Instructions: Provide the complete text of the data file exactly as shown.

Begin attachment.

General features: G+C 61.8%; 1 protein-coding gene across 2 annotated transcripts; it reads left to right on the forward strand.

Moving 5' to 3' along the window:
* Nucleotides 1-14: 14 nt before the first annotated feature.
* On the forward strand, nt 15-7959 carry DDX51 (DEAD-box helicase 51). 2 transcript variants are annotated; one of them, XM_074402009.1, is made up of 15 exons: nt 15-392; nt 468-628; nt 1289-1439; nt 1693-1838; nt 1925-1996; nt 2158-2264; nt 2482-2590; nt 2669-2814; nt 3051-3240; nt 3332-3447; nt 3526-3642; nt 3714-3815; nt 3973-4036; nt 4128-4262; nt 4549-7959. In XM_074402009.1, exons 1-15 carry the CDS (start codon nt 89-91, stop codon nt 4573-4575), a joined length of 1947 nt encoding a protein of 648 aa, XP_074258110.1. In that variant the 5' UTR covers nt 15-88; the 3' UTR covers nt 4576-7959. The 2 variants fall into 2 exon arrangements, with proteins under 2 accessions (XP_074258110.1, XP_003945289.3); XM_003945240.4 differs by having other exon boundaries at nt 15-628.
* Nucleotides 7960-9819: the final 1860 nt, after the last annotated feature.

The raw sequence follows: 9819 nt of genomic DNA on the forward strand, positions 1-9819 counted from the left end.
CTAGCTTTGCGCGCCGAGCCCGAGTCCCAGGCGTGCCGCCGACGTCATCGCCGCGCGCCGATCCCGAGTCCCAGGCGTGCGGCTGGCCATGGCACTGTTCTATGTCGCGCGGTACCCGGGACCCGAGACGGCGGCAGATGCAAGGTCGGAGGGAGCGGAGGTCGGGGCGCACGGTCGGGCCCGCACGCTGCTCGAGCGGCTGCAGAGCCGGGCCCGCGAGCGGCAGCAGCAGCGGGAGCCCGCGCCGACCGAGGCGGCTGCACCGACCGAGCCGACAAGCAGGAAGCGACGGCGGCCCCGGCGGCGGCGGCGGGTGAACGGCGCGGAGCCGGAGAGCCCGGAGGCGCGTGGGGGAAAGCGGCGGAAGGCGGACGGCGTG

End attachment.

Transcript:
General features: G+C 61.8%; 1 protein-coding gene across 2 annotated transcripts; it reads left to right on the forward strand.

Moving 5' to 3' along the window:
* Nucleotides 1-14: 14 nt before the first annotated feature.
* On the forward strand, nt 15-7959 carry DDX51 (DEAD-box helicase 51). 2 transcript variants are annotated; one of them, XM_074402009.1, is made up of 15 exons: nt 15-392; nt 468-628; nt 1289-1439; nt 1693-1838; nt 1925-1996; nt 2158-2264; nt 2482-2590; nt 2669-2814; nt 3051-3240; nt 3332-3447; nt 3526-3642; nt 3714-3815; nt 3973-4036; nt 4128-4262; nt 4549-7959. In XM_074402009.1, exons 1-15 carry the CDS (start codon nt 89-91, stop codon nt 4573-4575), a joined length of 1947 nt encoding a protein of 648 aa, XP_074258110.1. In that variant the 5' UTR covers nt 15-88; the 3' UTR covers nt 4576-7959. The 2 variants fall into 2 exon arrangements, with proteins under 2 accessions (XP_074258110.1, XP_003945289.3); XM_003945240.4 differs by having other exon boundaries at nt 15-628.
* Nucleotides 7960-9819: the final 1860 nt, after the last annotated feature.

The raw sequence follows: 9819 nt of genomic DNA on the forward strand, positions 1-9819 counted from the left end.
CTAGCTTTGCGCGCCGAGCCCGAGTCCCAGGCGTGCCGCCGACGTCATCGCCGCGCGCCGATCCCGAGTCCCAGGCGTGCGGCTGGCCATGGCACTGTTCTATGTCGCGCGGTACCCGGGACCCGAGACGGCGGCAGATGCAAGGTCGGAGGGAGCGGAGGTCGGGGCGCACGGTCGGGCCCGCACGCTGCTCGAGCGGCTGCAGAGCCGGGCCCGCGAGCGGCAGCAGCAGCGGGAGCCCGCGCCGACCGAGGCGGCTGCACCGACCGAGCCGACAAGCAGGAAGCGACGGCGGCCCCGGCGGCGGCGGCGGGTGAACGGCGCGGAGCCGGAGAGCCCGGAGGCGCGTGGGGGAAAGCGGCGGAAGGCGGACGGCGTG